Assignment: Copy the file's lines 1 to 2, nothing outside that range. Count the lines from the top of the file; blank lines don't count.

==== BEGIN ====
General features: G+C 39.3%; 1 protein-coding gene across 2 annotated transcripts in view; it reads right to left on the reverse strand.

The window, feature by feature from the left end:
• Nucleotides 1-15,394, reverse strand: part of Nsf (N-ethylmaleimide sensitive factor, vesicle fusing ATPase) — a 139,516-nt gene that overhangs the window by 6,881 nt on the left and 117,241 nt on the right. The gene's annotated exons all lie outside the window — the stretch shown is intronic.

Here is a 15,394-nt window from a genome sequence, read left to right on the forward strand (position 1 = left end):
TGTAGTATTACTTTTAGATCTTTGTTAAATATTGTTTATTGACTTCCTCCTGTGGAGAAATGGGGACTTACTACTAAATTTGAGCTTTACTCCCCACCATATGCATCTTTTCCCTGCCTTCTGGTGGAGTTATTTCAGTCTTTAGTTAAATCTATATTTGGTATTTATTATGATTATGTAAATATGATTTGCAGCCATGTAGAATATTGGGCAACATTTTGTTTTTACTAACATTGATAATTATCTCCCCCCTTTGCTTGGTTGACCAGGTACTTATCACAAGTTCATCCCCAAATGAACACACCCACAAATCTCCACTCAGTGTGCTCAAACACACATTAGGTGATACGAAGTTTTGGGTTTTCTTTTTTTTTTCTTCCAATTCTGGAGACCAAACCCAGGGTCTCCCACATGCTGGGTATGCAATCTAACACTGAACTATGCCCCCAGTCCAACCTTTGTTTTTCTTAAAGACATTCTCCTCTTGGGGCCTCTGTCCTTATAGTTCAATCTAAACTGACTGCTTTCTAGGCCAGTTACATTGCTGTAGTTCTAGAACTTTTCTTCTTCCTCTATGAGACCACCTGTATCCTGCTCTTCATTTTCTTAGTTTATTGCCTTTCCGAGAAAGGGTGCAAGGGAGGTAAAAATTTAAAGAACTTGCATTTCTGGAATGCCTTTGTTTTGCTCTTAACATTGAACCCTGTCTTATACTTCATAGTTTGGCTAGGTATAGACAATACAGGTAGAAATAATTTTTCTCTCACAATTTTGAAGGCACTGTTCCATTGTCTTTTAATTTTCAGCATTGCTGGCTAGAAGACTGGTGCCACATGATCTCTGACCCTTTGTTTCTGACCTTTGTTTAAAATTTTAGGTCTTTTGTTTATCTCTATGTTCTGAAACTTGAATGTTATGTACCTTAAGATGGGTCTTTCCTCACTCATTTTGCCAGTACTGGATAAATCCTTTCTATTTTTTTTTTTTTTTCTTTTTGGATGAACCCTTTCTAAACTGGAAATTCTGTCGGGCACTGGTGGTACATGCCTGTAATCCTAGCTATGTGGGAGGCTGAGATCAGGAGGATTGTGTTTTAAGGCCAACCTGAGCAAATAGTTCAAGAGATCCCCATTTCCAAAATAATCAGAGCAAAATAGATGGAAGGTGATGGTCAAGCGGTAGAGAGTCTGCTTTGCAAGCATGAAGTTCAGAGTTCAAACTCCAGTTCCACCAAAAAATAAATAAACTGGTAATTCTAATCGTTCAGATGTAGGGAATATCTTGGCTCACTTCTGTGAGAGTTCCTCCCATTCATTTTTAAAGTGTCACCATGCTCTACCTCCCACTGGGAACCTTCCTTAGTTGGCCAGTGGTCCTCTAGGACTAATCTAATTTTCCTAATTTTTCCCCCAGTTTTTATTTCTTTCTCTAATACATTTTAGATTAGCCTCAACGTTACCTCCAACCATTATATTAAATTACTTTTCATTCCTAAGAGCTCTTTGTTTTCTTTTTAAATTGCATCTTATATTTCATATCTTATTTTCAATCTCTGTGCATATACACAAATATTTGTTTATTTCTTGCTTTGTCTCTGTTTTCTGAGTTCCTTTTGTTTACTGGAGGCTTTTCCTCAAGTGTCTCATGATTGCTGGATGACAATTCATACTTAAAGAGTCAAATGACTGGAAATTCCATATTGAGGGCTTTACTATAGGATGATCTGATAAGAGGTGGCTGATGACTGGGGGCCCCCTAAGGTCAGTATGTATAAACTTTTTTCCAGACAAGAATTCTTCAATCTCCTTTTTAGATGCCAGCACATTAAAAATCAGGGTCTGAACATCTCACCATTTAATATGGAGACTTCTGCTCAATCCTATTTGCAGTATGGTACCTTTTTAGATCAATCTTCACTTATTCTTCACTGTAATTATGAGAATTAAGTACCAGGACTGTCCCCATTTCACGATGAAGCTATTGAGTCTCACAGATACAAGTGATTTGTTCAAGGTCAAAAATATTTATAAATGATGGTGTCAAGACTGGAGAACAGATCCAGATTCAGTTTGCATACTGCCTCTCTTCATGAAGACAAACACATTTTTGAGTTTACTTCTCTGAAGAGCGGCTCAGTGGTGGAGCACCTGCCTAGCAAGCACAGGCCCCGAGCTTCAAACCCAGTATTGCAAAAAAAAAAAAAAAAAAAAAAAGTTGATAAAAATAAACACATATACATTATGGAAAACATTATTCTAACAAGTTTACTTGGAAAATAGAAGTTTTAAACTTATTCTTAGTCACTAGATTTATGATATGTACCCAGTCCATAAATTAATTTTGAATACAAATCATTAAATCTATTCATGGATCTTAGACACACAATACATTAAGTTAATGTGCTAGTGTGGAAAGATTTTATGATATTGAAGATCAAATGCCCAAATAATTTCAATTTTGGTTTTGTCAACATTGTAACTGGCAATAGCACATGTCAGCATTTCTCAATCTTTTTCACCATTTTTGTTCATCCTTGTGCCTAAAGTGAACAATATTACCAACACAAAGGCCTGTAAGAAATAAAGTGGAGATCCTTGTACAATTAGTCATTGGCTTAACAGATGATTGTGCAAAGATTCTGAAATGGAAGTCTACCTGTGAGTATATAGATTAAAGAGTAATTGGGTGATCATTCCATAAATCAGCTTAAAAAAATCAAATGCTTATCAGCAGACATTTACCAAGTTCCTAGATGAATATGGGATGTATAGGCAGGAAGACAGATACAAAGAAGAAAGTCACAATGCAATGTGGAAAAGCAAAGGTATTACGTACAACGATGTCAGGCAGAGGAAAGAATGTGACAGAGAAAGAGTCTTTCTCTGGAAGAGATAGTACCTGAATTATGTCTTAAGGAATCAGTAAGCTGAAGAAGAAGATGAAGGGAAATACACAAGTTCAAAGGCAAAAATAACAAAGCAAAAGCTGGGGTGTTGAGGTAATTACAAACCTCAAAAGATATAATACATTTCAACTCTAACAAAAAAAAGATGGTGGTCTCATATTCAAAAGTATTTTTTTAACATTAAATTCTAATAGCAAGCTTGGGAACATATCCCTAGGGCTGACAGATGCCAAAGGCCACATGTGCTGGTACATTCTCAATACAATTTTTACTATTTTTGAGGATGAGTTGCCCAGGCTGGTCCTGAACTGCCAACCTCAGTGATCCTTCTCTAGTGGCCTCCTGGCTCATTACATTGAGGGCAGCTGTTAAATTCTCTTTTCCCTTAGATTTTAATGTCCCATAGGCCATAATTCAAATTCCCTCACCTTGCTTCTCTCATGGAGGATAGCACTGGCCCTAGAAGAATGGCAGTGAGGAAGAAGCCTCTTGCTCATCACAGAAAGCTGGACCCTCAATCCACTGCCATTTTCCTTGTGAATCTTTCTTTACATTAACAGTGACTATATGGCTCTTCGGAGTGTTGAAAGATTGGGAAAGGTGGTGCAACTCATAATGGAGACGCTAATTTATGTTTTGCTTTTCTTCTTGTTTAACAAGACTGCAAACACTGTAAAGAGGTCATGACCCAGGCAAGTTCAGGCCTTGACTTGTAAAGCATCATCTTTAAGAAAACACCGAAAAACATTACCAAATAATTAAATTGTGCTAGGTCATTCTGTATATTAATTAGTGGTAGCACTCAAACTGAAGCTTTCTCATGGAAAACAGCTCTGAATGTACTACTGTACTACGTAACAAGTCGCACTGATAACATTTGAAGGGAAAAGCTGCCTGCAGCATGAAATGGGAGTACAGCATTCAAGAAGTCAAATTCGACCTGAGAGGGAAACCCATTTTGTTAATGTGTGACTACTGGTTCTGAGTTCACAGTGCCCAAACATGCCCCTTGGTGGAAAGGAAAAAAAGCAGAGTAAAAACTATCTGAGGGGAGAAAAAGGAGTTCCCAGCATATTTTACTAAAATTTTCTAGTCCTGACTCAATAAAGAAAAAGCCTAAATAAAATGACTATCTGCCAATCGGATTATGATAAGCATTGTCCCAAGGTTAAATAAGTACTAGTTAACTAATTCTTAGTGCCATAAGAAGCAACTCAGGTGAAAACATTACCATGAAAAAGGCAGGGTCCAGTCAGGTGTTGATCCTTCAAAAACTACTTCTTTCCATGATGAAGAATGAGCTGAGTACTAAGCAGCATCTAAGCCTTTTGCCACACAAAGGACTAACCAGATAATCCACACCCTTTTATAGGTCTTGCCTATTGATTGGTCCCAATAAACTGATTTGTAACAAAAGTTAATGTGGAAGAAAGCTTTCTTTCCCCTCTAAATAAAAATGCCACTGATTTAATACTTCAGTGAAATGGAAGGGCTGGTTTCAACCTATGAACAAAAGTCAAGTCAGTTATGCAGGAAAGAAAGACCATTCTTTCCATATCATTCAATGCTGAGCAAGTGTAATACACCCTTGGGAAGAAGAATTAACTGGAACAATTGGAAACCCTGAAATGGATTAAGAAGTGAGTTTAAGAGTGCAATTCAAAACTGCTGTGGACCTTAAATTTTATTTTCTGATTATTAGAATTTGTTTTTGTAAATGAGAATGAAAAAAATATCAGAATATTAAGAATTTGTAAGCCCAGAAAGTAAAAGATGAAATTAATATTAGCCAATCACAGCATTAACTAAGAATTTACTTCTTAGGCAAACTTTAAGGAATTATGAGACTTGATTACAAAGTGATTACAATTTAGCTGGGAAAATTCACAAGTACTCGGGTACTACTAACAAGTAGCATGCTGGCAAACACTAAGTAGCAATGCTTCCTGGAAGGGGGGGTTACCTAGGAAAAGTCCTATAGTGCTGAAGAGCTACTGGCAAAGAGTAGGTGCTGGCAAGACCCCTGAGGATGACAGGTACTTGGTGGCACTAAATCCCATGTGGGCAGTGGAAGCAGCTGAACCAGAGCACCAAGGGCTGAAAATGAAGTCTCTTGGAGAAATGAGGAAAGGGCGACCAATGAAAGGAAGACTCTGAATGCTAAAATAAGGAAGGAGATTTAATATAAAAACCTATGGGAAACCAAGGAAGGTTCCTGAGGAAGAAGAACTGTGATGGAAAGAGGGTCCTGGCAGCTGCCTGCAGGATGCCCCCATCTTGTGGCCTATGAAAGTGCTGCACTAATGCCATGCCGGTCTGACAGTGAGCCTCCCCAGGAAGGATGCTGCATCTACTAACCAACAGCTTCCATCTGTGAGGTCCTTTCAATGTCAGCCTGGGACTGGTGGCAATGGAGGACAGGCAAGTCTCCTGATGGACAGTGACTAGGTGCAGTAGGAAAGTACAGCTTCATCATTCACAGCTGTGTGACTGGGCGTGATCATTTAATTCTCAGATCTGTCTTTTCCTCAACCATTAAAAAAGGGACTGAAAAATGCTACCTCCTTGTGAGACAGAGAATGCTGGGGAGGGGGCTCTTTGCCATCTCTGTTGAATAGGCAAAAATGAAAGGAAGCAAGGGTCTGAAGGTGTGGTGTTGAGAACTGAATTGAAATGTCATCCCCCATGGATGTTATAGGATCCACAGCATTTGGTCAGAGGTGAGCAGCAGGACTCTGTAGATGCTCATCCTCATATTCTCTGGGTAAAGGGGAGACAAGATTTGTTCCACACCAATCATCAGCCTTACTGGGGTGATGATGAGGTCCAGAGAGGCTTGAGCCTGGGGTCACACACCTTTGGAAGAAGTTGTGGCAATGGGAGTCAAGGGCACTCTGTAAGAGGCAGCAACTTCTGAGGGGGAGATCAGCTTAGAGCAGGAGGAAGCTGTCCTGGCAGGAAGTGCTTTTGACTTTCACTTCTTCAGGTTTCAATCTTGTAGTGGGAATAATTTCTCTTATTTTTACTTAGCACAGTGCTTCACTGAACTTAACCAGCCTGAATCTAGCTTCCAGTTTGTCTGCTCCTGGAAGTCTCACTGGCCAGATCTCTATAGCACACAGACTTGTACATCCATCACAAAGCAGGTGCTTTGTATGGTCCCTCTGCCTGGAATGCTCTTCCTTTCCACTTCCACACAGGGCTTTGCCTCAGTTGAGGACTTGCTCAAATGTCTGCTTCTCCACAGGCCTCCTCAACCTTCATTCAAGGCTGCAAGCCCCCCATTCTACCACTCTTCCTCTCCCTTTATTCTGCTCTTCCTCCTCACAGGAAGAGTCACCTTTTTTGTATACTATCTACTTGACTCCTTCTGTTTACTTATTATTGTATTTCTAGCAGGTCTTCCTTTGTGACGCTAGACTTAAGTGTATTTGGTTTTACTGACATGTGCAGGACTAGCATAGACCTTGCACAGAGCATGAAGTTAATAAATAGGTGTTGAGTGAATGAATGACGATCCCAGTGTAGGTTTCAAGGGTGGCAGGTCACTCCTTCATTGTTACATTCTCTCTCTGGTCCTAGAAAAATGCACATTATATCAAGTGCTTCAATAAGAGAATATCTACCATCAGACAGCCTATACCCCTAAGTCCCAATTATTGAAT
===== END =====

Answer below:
General features: G+C 39.3%; 1 protein-coding gene across 2 annotated transcripts in view; it reads right to left on the reverse strand.

The window, feature by feature from the left end: